The perfect example of this is the Japanese washlet bidet toilet that can confound even the most tech-savvy traveller. Once you get the hang of it, every button in this contraption serves a purpose that makes going to the toilet a more comfortable and, yes, a more enjoyable experience. It even has a function that mimics the sound of flowing water to drown out whatever business it is you are doing.
Japan can be overwhelming—the wild riot of neon lights, indecipherable signages, the occasional blast of anime OST or JPop. But even in the busiest of districts, there’s a strange order to everything.
Rush-hour Shinjuku train station, the world’s busiest, is a seething mass of humanity, but surprisingly, there is a sense that everything is choreographed.
Every movement has a purpose. There’s hardly any noise. Just the steady staccato of footsteps, the faint rush of commuters whooshing past trying to make it to work on time. No pushing, no shoving, not an elbow sticking out—just the calculated, well-rehearsed carving out of space on a jam packed train as the doors close shut.
Travel writer Pico Iyer, who has lived in Japan for the past 38 years, mused, “Japan has taught me how deeply the truest things lie beyond the reach of any language.”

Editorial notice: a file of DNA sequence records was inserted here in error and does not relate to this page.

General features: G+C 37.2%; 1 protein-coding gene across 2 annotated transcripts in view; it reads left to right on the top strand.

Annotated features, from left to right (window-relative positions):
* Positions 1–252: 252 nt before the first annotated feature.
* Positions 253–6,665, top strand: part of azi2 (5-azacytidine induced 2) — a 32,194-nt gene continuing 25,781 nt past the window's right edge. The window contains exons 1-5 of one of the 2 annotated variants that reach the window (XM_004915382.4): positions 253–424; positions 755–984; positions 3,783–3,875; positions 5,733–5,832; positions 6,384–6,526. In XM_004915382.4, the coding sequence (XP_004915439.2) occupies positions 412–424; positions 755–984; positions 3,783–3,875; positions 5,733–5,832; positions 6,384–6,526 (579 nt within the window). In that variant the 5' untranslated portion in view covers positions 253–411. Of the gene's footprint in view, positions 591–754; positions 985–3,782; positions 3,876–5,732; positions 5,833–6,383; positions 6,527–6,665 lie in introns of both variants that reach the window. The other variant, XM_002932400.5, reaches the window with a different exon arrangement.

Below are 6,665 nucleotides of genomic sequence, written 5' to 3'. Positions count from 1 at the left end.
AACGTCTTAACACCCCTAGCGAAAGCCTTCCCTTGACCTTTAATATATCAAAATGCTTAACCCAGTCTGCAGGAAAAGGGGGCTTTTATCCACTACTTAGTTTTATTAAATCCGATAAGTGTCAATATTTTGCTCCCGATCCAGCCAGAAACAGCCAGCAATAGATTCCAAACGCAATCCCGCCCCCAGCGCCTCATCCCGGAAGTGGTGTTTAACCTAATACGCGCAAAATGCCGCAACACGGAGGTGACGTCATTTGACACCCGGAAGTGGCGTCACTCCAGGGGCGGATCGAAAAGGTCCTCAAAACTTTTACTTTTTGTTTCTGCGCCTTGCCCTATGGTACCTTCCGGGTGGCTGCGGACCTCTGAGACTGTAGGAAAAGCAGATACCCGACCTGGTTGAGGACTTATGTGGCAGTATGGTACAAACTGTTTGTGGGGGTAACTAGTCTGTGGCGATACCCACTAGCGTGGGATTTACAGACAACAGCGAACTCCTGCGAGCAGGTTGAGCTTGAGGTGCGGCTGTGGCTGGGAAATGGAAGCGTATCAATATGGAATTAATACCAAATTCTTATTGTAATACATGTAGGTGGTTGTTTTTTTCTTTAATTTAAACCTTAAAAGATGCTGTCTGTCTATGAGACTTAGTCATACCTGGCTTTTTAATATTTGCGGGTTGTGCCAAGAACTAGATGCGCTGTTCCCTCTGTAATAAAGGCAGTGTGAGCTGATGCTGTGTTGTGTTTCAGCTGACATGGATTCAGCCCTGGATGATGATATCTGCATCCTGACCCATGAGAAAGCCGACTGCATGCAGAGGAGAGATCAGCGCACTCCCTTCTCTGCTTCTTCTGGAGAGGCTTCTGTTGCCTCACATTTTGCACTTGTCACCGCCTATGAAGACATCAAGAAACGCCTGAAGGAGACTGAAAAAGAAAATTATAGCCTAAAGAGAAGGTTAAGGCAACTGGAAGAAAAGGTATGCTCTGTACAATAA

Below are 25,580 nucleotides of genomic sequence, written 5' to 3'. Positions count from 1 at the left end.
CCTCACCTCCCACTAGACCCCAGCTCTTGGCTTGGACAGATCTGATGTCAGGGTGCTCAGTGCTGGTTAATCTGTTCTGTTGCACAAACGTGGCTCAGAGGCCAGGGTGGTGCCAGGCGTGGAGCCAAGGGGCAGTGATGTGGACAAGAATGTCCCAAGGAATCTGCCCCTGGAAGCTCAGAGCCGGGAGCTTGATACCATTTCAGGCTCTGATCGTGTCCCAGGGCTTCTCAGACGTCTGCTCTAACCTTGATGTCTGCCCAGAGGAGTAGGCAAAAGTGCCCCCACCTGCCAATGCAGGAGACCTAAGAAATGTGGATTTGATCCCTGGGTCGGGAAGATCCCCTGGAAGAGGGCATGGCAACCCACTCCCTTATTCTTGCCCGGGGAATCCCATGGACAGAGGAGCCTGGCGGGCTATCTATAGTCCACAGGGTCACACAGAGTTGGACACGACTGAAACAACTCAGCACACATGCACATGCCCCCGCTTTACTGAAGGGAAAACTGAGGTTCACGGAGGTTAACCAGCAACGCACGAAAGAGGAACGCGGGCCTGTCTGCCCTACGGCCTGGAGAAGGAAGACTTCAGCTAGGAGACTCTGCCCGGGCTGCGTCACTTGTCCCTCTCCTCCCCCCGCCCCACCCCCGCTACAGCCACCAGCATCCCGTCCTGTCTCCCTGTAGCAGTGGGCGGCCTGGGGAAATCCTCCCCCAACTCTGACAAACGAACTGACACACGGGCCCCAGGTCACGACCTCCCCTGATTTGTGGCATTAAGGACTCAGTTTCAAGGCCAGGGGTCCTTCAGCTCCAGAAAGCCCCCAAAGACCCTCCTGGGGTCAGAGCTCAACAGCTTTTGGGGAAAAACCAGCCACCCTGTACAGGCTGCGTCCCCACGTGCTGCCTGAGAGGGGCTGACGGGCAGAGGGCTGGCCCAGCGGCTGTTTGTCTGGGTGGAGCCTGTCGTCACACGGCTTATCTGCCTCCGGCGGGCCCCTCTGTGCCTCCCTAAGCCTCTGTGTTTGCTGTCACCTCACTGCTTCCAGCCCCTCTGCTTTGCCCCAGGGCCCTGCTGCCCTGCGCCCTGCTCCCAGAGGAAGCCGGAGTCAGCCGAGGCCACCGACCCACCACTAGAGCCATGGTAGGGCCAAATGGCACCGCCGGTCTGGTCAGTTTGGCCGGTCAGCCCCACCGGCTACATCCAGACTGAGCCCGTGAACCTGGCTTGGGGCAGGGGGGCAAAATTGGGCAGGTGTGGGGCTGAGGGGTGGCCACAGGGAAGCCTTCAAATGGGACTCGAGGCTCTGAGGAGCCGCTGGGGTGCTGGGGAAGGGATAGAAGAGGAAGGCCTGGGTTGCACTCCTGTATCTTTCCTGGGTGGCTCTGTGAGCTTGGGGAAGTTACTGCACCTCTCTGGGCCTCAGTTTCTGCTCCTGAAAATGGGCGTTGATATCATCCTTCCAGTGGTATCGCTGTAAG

Japan is indeed a place where silence speaks louder than words and shapes so much of how other people behave.
That is why Japanese gardens aren’t defined by a wide variety of colors. Japanese gardens, as opposed to European, only have a handful of colors in varying hues so as not to overwhelm the senses.
You go to a Japanese garden not just to open your eyes but also to close them to better take in the silence. A visit to the famed Rikugien Garden one chilly late autumn afternoon as soon as I arrived in Tokyo, exhausted after a four-hour flight and a 3 a.m. wake-up call, made me realize the truth in what friends in Japan say—you don’t enter a Japanese garden, rather it enters you. And once you leave, you take it with you and all the peace it holds.
I asked a former student, Megumi, why the Japanese value silence so much. She talked about how Japan is not a “thank you,” but a “sorry” culture. Meg-chan explained the term meiwaku no kakeru or simply meiwaku which means “to trouble or bother other people.”
At a very young age they are taught to avoid causing meiwaku, resulting in what one would recognize as hallmarks of the Japanese consideration for others or what is called omoiyari—standing at only one side when on an escalator, avoiding the use of smartphones in public transportation, making way for someone who is in a hurry.
When family and friends ask me, “Japan na naman?” Marcel Proust’s words come to mind, “The real voyage of discovery consists not in seeing new sights, but in looking with new eyes.”